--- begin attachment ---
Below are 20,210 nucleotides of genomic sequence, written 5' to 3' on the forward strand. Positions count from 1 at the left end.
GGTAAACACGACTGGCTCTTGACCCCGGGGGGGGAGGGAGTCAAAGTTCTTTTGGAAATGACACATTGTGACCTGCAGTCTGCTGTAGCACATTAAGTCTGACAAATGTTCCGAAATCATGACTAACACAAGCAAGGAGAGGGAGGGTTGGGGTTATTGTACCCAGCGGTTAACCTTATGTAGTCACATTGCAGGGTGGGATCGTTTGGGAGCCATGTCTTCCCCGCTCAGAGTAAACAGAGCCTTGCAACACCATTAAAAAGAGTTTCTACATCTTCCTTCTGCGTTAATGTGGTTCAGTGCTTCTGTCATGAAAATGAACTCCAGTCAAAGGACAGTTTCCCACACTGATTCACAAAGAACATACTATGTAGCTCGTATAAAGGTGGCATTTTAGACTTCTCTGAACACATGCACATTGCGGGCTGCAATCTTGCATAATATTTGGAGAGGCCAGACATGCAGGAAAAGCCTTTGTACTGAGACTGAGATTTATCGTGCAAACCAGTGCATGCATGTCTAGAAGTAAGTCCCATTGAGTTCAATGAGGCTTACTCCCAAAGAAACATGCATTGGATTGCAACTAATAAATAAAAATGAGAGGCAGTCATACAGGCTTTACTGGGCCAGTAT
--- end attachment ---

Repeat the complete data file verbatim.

Below are 20,210 nucleotides of genomic sequence, written 5' to 3' on the forward strand. Positions count from 1 at the left end.
GGTAAACACGACTGGCTCTTGACCCCGGGGGGGGAGGGAGTCAAAGTTCTTTTGGAAATGACACATTGTGACCTGCAGTCTGCTGTAGCACATTAAGTCTGACAAATGTTCCGAAATCATGACTAACACAAGCAAGGAGAGGGAGGGTTGGGGTTATTGTACCCAGCGGTTAACCTTATGTAGTCACATTGCAGGGTGGGATCGTTTGGGAGCCATGTCTTCCCCGCTCAGAGTAAACAGAGCCTTGCAACACCATTAAAAAGAGTTTCTACATCTTCCTTCTGCGTTAATGTGGTTCAGTGCTTCTGTCATGAAAATGAACTCCAGTCAAAGGACAGTTTCCCACACTGATTCACAAAGAACATACTATGTAGCTCGTATAAAGGTGGCATTTTAGACTTCTCTGAACACATGCACATTGCGGGCTGCAATCTTGCATAATATTTGGAGAGGCCAGACATGCAGGAAAAGCCTTTGTACTGAGACTGAGATTTATCGTGCAAACCAGTGCATGCATGTCTAGAAGTAAGTCCCATTGAGTTCAATGAGGCTTACTCCCAAAGAAACATGCATTGGATTGCAACTAATAAATAAAAATGAGAGGCAGTCATACAGGCTTTACTGGGCCAGTAT